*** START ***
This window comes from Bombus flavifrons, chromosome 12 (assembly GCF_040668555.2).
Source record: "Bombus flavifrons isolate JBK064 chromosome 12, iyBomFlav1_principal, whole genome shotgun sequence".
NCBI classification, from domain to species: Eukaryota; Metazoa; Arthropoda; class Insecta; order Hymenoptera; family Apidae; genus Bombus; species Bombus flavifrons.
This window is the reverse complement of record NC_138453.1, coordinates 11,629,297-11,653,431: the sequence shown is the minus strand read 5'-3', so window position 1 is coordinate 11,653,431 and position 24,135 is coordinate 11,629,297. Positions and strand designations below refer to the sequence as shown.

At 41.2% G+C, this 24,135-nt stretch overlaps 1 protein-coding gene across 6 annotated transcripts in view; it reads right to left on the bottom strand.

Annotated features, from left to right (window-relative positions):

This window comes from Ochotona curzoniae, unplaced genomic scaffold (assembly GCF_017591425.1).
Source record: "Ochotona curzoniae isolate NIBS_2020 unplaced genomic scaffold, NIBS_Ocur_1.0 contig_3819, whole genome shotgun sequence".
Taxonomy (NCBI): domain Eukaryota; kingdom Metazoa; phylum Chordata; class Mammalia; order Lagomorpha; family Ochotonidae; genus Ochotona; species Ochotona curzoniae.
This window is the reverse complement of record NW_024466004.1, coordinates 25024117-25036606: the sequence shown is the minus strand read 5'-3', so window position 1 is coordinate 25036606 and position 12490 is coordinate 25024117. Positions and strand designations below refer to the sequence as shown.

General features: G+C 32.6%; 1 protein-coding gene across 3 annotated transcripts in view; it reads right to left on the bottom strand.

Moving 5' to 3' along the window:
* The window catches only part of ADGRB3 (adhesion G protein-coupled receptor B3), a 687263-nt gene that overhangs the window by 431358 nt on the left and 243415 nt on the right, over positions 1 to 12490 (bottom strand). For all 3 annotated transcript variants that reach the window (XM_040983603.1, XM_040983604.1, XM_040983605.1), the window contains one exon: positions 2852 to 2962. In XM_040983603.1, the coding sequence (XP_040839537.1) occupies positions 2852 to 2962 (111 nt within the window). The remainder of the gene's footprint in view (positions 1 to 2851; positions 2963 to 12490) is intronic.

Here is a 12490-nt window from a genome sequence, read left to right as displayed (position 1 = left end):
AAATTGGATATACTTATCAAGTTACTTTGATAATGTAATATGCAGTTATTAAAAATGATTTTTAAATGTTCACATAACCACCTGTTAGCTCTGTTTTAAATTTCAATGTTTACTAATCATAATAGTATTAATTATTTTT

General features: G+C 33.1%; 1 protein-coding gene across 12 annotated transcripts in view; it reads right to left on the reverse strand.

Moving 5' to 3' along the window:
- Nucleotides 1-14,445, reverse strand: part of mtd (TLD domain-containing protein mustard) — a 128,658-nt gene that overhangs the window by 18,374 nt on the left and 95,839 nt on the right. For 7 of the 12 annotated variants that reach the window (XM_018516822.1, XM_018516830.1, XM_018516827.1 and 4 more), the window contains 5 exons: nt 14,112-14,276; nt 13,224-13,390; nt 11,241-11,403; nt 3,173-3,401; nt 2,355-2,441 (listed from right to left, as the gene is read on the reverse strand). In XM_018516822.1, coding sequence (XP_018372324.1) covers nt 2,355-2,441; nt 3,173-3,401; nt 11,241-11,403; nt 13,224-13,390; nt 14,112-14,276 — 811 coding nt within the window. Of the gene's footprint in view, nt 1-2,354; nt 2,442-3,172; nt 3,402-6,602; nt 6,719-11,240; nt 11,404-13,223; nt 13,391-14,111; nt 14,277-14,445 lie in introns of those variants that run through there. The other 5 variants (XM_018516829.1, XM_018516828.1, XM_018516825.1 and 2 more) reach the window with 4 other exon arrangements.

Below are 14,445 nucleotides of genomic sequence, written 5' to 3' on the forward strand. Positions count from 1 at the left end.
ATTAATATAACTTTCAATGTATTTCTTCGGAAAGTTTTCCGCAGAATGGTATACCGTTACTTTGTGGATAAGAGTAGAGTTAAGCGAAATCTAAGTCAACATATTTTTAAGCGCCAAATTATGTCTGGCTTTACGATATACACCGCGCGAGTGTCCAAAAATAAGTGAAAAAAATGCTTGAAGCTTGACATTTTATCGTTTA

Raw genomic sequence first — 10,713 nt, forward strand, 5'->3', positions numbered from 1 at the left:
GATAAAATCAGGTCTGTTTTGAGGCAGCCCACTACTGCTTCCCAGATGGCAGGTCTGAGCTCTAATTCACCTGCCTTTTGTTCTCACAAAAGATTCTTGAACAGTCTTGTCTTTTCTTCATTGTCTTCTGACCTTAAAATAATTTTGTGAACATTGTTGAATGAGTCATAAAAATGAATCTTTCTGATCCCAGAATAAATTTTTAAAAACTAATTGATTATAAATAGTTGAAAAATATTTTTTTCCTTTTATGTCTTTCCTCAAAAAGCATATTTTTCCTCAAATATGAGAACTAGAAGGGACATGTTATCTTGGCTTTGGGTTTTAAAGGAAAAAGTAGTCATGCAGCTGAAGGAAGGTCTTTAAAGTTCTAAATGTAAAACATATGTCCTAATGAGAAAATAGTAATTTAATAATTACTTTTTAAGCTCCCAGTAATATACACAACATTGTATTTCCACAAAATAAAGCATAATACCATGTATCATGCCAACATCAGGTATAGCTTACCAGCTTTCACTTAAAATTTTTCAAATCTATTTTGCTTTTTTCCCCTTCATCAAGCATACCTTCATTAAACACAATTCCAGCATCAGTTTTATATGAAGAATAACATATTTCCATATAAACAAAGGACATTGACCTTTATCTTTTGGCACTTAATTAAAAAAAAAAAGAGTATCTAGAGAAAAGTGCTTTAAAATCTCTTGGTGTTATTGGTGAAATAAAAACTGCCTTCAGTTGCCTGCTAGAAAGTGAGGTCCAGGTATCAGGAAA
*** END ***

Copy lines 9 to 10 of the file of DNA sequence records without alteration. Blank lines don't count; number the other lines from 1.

Taxonomy (NCBI): domain Eukaryota; kingdom Metazoa; phylum Chordata; class Mammalia; order Lagomorpha; family Ochotonidae; genus Ochotona; species Ochotona curzoniae.
This window is the reverse complement of record NW_024466004.1, coordinates 25024117-25036606: the sequence shown is the minus strand read 5'-3', so window position 1 is coordinate 25036606 and position 12490 is coordinate 25024117. Positions and strand designations below refer to the sequence as shown.